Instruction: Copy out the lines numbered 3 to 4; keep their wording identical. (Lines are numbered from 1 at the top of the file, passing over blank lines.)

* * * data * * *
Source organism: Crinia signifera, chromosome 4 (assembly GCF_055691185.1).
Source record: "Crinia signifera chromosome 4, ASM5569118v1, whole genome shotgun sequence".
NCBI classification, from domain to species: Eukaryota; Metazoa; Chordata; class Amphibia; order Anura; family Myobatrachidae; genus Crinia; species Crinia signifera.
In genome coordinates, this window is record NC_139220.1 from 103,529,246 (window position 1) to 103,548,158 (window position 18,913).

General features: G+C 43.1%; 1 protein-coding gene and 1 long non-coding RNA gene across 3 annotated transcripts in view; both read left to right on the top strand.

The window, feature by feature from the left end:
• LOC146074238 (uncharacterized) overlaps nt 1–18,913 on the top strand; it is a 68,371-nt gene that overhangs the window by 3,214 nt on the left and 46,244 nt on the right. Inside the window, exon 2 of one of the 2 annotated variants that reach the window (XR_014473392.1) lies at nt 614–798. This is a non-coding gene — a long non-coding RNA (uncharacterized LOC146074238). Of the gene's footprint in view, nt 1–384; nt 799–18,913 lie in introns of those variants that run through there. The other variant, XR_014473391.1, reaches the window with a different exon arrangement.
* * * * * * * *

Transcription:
NCBI classification, from domain to species: Eukaryota; Metazoa; Chordata; class Amphibia; order Anura; family Myobatrachidae; genus Crinia; species Crinia signifera.
In genome coordinates, this window is record NC_139220.1 from 103,529,246 (window position 1) to 103,548,158 (window position 18,913).